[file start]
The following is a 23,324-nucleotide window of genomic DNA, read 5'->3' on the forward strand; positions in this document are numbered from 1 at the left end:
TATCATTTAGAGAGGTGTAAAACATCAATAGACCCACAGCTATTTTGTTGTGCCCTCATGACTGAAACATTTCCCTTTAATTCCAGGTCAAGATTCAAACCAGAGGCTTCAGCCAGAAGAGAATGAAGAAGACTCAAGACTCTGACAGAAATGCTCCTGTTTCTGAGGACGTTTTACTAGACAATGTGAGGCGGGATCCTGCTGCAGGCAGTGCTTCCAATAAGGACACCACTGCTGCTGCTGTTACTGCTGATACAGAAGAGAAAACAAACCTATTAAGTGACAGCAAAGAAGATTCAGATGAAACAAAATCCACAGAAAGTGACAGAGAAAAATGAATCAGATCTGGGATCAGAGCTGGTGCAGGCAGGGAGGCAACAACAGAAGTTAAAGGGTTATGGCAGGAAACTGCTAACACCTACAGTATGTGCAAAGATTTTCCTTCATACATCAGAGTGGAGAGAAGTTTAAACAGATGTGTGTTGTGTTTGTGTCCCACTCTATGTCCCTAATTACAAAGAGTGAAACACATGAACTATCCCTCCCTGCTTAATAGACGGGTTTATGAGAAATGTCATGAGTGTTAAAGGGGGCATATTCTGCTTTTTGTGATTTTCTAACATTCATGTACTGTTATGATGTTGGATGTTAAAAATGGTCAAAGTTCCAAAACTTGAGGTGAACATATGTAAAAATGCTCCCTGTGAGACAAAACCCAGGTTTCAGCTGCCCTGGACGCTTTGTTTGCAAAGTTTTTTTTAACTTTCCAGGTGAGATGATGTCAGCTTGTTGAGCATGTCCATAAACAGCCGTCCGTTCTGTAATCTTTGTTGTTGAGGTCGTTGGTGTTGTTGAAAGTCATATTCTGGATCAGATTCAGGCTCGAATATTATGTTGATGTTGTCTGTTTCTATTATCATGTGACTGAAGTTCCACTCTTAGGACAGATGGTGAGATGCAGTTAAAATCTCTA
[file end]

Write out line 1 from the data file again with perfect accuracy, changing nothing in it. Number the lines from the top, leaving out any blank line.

The following is a 23,324-nucleotide window of genomic DNA, read 5'->3' on the forward strand; positions in this document are numbered from 1 at the left end: